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February 16, 2022

Higher UK clothing and footwear prices keep inflation at record level

Higher UK clothing and footwear prices helped to keep inflation at a near 30 year high in January, according to data from the Office for National Statistics (ONS).

By Laura Husband

The UK’s Office for National Statistics (ONS) highlights in its Consumer Prices Index for January that clothing and footwear made the largest upward contribution to the 12-month inflation rate with ONS chief economist Grant Fitzner explaining inflation reached a “near 30 year high”.

The index shows the Consumer Prices Index (CPI) rose by 5.5% in the 12 months to January, which is the highest 12-month inflation rate in the National Statistic series since it started.

Clothing and footwear increased the rate by 0.14 percentage points between December 2021 and January 2022. The 2.9% fall in prices in January was smaller than the 4.8% fall a year earlier and is the smallest monthly fall for clothing and footwear prices in January since the National Statistic series began in February 2005.

Fitzner explains: “Clothing and footwear pushed inflation up this month and although there were still the traditional price drops, it was the smallest January fall since 1990, with fewer sales than last year.”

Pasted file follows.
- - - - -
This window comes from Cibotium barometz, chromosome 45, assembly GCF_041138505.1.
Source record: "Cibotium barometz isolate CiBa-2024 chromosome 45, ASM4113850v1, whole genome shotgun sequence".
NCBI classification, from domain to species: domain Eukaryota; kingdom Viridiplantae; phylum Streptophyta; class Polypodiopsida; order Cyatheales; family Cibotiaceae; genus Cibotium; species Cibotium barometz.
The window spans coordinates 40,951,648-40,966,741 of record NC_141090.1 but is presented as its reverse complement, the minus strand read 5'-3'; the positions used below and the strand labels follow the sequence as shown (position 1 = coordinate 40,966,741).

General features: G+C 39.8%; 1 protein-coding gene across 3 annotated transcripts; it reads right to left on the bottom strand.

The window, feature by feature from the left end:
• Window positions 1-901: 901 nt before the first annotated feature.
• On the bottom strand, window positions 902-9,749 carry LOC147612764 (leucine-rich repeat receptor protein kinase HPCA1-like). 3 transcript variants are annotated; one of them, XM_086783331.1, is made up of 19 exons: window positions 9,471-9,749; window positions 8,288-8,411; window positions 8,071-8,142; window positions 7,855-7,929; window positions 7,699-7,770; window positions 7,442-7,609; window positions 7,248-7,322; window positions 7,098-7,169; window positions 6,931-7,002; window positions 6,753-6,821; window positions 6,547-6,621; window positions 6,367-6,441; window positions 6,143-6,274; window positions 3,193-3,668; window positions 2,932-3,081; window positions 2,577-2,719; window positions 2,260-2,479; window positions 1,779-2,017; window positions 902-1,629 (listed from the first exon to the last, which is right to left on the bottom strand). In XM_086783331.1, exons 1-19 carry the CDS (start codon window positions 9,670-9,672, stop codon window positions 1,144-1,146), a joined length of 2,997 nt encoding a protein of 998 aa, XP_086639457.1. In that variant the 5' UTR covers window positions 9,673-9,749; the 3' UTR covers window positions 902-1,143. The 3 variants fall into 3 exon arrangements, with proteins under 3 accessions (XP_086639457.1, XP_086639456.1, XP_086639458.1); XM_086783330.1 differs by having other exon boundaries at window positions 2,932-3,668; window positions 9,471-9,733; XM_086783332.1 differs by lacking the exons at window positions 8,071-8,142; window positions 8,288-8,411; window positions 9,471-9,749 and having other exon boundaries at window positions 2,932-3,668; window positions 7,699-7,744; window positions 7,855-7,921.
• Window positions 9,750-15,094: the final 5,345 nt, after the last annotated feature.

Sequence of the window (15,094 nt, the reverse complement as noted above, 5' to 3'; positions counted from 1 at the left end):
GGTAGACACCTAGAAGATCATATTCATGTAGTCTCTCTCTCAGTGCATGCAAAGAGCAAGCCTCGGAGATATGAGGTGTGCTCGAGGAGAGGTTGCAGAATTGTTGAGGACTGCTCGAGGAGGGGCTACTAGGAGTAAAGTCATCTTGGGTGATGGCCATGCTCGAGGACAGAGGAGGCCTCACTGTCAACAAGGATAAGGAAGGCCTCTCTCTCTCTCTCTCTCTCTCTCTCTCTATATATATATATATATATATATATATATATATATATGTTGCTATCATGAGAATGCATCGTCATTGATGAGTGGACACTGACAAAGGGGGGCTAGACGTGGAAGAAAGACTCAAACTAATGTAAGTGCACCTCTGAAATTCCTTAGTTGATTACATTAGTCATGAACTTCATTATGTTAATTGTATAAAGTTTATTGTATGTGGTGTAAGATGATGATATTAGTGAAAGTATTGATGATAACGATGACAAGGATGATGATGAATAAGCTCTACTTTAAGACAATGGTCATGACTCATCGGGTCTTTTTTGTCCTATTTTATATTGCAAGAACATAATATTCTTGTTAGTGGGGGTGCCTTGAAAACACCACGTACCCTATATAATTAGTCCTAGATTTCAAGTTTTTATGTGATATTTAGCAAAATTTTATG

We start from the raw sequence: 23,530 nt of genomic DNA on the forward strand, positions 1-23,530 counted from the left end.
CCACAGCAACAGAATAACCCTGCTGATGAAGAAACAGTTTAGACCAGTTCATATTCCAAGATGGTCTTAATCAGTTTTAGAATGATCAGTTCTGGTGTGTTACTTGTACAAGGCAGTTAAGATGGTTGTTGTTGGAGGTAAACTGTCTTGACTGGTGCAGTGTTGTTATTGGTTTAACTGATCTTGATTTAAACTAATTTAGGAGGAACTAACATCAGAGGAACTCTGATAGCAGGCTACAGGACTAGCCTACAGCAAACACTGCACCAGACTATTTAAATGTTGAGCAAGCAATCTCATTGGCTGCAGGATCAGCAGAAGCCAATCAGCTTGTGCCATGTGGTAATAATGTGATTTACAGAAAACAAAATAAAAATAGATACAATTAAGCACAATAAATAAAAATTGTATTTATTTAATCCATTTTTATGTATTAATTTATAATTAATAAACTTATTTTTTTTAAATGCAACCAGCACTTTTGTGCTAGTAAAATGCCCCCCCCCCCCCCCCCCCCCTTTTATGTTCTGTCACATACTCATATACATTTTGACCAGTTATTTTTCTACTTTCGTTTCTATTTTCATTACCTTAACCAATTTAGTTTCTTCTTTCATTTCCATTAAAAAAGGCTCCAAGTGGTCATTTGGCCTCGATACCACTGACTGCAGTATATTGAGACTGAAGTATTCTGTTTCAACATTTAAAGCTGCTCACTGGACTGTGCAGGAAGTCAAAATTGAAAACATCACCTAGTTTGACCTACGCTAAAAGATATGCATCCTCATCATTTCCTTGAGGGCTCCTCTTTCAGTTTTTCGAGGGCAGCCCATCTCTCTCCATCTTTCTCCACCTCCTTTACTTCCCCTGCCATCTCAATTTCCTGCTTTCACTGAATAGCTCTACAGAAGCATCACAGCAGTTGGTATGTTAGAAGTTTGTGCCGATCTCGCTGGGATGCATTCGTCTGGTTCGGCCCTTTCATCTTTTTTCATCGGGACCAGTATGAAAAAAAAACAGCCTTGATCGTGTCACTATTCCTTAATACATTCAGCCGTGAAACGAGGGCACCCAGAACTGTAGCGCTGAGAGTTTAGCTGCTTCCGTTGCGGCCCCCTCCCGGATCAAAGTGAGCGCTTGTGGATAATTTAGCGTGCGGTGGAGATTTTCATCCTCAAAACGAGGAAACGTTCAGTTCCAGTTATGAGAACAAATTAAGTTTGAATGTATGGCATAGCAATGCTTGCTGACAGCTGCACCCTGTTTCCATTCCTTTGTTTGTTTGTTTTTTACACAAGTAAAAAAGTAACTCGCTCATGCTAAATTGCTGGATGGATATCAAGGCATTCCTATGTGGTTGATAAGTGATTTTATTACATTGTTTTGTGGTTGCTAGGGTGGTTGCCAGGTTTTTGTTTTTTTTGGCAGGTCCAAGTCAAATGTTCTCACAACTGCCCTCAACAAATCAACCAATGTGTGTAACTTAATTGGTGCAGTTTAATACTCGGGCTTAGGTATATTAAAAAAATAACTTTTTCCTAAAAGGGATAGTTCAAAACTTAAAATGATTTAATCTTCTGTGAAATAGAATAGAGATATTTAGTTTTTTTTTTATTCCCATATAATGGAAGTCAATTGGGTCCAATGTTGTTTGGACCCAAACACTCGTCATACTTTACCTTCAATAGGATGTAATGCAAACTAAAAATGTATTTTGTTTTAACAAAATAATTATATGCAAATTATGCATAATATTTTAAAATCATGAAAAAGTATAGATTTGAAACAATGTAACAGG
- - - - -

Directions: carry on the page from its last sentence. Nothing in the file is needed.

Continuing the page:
He also points out that some annual changes this year were affected by last year’s lockdown, when many services were unavailable.

GlobalData apparel associate analyst, Louise Deglise-Favre adds: “Clothing and footwear retail prices are heavily dependent on raw materials prices and transportation costs, with these increasing throughout the year, it is unsurprising that apparel prices contributed to the overall inflation in the UK. “

She adds that brands such as Next and Joules warned earlier in the year of price increases to cover their rising production costs and protect their profit margins.

The ONS explains that prices usually fall sharply between December and January each year because of post-Christmas sales. Prior to the Covid pandemic and between the years of 2016 and 2020, the average monthly fall in January was 3.8%. For this reason, the 2021 monthly fall of 4.8% was slightly higher than usual, and the 2022 monthly fall of 2.9% was slightly lower than usual.

It also notes that between November 2020 and January 2021, there was increased discounting compared with other years and in January 2022 there was less discounting. The unseasonal price rise in December 2021, followed by a shallower than usual fall in January 2022, matches the pattern seen in the 2021 summer sales where there was an unseasonal rise in prices in June 2021, followed by a smaller than usual drop in prices in July 2021.

Deglise-Favre concurs, adding: “Brands discounted less over the Christmas and January period, once again to protect profit margins and due to stock availability issues. Sustained high apparel prices are to be expected while heavy supply chain disruptions persist.”

The index notes the upward pressure was spread mainly across men’s and women’s clothing (0.04 and 0.05 percentage points respectively), and women’s footwear (0.04 percentage points), all of which saw smaller price falls in January, compared with a year earlier.

Meanwhile, Fitzner adds despite clothing and footwear pushing up inflation, the rising costs of some household goods and increases in rents also played a part.

However, he says: “These were partially offset by lower prices at the pump, following record highs at the end of 2021.”

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